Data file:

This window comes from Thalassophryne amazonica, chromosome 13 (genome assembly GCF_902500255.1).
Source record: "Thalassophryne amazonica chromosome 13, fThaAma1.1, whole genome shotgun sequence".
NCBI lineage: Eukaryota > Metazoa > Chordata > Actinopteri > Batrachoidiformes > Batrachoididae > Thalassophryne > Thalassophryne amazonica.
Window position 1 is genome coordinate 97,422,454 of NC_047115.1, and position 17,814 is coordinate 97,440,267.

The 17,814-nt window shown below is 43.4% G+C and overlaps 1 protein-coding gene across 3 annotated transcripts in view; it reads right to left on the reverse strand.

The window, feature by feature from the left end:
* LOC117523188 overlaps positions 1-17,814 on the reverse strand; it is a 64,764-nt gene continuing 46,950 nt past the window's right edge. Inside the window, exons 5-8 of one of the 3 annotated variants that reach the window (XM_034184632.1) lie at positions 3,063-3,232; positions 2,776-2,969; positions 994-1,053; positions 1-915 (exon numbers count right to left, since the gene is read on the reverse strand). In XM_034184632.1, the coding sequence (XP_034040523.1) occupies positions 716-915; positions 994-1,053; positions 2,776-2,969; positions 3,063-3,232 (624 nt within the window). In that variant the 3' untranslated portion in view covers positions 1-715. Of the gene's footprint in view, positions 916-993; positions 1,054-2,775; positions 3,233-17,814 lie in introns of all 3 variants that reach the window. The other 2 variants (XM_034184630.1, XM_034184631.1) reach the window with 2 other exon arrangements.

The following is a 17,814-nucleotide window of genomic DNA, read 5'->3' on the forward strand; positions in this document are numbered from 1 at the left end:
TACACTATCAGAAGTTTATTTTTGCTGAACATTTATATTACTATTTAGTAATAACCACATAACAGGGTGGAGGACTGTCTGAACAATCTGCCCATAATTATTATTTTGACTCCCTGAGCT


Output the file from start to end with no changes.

This window comes from Thalassophryne amazonica, chromosome 13 (genome assembly GCF_902500255.1).
Source record: "Thalassophryne amazonica chromosome 13, fThaAma1.1, whole genome shotgun sequence".
NCBI lineage: Eukaryota > Metazoa > Chordata > Actinopteri > Batrachoidiformes > Batrachoididae > Thalassophryne > Thalassophryne amazonica.
Window position 1 is genome coordinate 97,422,454 of NC_047115.1, and position 17,814 is coordinate 97,440,267.

The 17,814-nt window shown below is 43.4% G+C and overlaps 1 protein-coding gene across 3 annotated transcripts in view; it reads right to left on the reverse strand.

The window, feature by feature from the left end:
* LOC117523188 overlaps positions 1-17,814 on the reverse strand; it is a 64,764-nt gene continuing 46,950 nt past the window's right edge. Inside the window, exons 5-8 of one of the 3 annotated variants that reach the window (XM_034184632.1) lie at positions 3,063-3,232; positions 2,776-2,969; positions 994-1,053; positions 1-915 (exon numbers count right to left, since the gene is read on the reverse strand). In XM_034184632.1, the coding sequence (XP_034040523.1) occupies positions 716-915; positions 994-1,053; positions 2,776-2,969; positions 3,063-3,232 (624 nt within the window). In that variant the 3' untranslated portion in view covers positions 1-715. Of the gene's footprint in view, positions 916-993; positions 1,054-2,775; positions 3,233-17,814 lie in introns of all 3 variants that reach the window. The other 2 variants (XM_034184630.1, XM_034184631.1) reach the window with 2 other exon arrangements.

The following is a 17,814-nucleotide window of genomic DNA, read 5'->3' on the forward strand; positions in this document are numbered from 1 at the left end:
TACACTATCAGAAGTTTATTTTTGCTGAACATTTATATTACTATTTAGTAATAACCACATAACAGGGTGGAGGACTGTCTGAACAATCTGCCCATAATTATTATTTTGACTCCCTGAGCT